Learning to Speak Tantrum

alphabet-1223623_1280Just when I thought we were out of the woods with tantrums, we entered the phase of meltdowns! No difference really; a reframe just feels good sometimes. 🙂

Back when I was a first-time parent, tantrums felt like a foreign language I needed to learn. So I became a student of what works and what doesn’t. With our youngest now 4, tantrums are NOT yet a thing of the past, but I can reflect on the discoveries I’ve made for managing through them. It’s amazing how much tantrums have taught me about myself and communicating with all ages!

Mistake #1: Not really listening.
Most of the time, we listen for our turn to talk instead of actually listening to what the other person is communicating.  I noticed how true this could be for me, especially when trying to get my kids to go somewhere or do something. When I’m not really tuned in to what my child is saying (because I’m more interested in my agenda), they get frustrated and a meltdown appears – and always at the worst possible time. When I let go of my agenda long enough to also tune into what they aren’t saying, I often realize the underlying issue is really something else altogether (i.e. hunger, fatigue).

Discoveries: Slow down. Ask more questions from a place of true curiosity. Tune into both their words and body language. Validate them by repeating their words back so they feel seen and heard. How often do we just want that in a conversation – for the other person to understand where we’re coming from and what really matters to us?

Mistake #2: Resistance.
When one of my kids is resisting something I’ve said or offered, the last thing on earth that works is resisting their resistance. Digging in my heels and trying to control the outcome of a conversation only makes us both more frustrated.

Discoveries: Recognize when I’m resisting or digging in, and ask myself why. Comfort and sit with them until the tantrum blows over. Then and only then, go over what is/isn’t negotiable and ask for their input on how we get done what needs to be done. This has taught me the importance of consistency, the integrity of my words, and being neutral and loving with my energy even if that means sticking with a house rule or boundary that’s causing upset.

entertainment-652340_1280Mistake #3: Making it wrong.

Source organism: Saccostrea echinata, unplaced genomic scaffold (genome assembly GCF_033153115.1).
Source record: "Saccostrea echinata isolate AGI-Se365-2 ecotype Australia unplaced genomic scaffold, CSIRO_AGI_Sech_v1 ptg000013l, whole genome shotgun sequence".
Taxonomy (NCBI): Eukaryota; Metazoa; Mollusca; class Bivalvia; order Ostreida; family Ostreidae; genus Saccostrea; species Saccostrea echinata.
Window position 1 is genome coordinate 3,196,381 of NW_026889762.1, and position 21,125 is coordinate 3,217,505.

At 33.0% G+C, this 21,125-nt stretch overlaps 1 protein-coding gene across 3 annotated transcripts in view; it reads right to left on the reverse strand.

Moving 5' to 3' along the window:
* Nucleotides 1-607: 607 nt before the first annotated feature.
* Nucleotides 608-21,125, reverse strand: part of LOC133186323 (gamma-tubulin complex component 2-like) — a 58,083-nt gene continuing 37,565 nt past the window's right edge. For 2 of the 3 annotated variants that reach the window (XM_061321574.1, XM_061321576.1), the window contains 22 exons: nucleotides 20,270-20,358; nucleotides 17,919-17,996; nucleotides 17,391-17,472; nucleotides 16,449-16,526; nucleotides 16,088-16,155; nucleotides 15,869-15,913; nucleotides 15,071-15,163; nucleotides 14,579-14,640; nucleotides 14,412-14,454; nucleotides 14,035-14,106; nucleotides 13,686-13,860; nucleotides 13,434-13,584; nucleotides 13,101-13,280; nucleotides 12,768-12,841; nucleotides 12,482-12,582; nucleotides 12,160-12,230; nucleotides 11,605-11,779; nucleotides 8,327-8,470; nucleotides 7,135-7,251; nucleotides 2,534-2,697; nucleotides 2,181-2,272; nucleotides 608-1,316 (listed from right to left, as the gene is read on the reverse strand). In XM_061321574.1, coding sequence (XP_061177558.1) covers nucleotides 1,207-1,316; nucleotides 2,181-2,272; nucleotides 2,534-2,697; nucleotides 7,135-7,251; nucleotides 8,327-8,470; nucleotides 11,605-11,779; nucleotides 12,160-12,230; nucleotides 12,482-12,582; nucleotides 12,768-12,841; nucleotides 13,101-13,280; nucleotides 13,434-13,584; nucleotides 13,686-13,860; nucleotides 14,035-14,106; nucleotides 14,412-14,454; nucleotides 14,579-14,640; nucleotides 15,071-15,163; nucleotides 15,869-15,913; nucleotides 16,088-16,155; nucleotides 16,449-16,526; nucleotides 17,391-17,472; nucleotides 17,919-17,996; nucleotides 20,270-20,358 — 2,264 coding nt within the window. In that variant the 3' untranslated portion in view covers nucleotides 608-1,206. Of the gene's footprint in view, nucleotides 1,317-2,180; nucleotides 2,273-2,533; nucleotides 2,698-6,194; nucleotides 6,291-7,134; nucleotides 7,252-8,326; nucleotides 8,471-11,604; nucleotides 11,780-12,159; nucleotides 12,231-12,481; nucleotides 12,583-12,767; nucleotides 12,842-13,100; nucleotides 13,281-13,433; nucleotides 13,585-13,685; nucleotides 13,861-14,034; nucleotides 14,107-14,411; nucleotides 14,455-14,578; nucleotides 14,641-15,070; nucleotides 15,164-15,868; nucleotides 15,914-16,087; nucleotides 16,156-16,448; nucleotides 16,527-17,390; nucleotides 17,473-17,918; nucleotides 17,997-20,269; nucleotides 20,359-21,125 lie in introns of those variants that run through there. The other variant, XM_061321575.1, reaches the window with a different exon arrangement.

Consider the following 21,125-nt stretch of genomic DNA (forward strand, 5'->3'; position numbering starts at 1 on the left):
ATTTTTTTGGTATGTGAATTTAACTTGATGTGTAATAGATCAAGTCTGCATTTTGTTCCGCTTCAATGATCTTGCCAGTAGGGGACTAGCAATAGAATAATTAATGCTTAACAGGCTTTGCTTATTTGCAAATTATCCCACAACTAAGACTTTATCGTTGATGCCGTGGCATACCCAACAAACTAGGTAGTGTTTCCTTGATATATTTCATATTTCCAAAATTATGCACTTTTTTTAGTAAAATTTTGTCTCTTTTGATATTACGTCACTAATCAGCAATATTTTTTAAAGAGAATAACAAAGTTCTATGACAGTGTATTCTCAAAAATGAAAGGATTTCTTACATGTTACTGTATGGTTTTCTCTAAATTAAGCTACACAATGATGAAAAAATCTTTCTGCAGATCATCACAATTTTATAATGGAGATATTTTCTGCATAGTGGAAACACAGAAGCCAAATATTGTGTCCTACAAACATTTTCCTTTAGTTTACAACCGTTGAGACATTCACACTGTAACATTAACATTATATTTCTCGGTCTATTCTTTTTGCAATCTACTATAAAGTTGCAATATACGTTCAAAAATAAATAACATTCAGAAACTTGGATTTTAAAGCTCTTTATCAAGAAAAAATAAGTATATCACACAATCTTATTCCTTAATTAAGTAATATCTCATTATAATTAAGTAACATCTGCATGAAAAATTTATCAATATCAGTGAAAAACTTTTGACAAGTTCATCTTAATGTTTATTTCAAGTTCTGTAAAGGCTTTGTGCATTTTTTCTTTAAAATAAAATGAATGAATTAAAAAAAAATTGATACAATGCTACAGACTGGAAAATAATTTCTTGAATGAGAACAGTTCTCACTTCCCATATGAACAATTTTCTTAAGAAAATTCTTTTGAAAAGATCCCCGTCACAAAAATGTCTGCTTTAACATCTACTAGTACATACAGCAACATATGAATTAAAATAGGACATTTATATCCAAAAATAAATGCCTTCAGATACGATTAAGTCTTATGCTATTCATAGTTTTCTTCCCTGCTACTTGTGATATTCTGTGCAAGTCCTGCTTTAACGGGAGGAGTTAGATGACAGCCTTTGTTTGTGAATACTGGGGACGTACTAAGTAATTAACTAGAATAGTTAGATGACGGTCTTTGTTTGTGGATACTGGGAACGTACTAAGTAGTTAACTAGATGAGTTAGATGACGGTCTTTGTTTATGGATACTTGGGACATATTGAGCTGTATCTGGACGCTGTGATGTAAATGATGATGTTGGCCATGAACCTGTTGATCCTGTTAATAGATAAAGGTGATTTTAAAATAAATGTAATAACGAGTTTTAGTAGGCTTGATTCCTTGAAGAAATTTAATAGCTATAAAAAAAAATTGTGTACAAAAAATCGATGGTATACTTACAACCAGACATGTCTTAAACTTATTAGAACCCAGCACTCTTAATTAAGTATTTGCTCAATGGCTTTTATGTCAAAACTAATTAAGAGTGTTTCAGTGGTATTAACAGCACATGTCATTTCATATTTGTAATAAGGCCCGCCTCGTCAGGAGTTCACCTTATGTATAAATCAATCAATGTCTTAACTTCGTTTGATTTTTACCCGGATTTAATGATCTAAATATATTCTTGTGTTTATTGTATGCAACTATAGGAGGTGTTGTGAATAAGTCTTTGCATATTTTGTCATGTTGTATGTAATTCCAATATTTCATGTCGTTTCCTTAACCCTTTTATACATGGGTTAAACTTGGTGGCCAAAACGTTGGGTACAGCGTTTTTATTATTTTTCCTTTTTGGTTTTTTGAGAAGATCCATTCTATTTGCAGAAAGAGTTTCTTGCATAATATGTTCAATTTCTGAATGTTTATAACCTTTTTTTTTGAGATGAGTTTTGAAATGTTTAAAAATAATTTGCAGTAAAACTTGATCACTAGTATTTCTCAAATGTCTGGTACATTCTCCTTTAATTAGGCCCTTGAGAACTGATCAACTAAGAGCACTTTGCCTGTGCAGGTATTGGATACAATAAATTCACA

In the beginning, my first instinct was to try and solve the problem. This looked like Mommy jumping through moving hoops, sometimes ablaze with flames. You wanted a cookie, ok, here’s a cookie! Oh you wanted the chocolate one…and so on. Eventually I realized I was only acting out of my own fears and perceived inadequacies. Trying to stop a tantrum is an attempt to stop a child’s emotions. A young child can’t control them, and is easily overwhelmed and disoriented by these strong shadow feelings (i.e. anger, disappointment, jealousy, desire). Thankfully we figured out that tantrums are an entity of their own and a natural part of a child’s developing ego (and before fostering the development of our very own Veruca Salt).

Discoveries: Trying to create a teachable moment before a tantrum has blown over is a waste of effort and only heightens the situationThe best I can do is acknowledge their emotions and help them weather the storm of a tantrum by getting really present and being with them, helping them feel loved and safe – sometimes in the form of containment (saying no, consistently sticking to the rules, helping them to verbalize their feelings). This has taught me that we are each entitled to our feelings; acknowledging and honoring them is the only way to allow the energy of a feeling (or the emotion that’s born from it) to pass through us. ♥

What have you discovered about yourself from dealing with a tantrum? What communication tip shared here will be most helpful to you? Please leave me a comment below.

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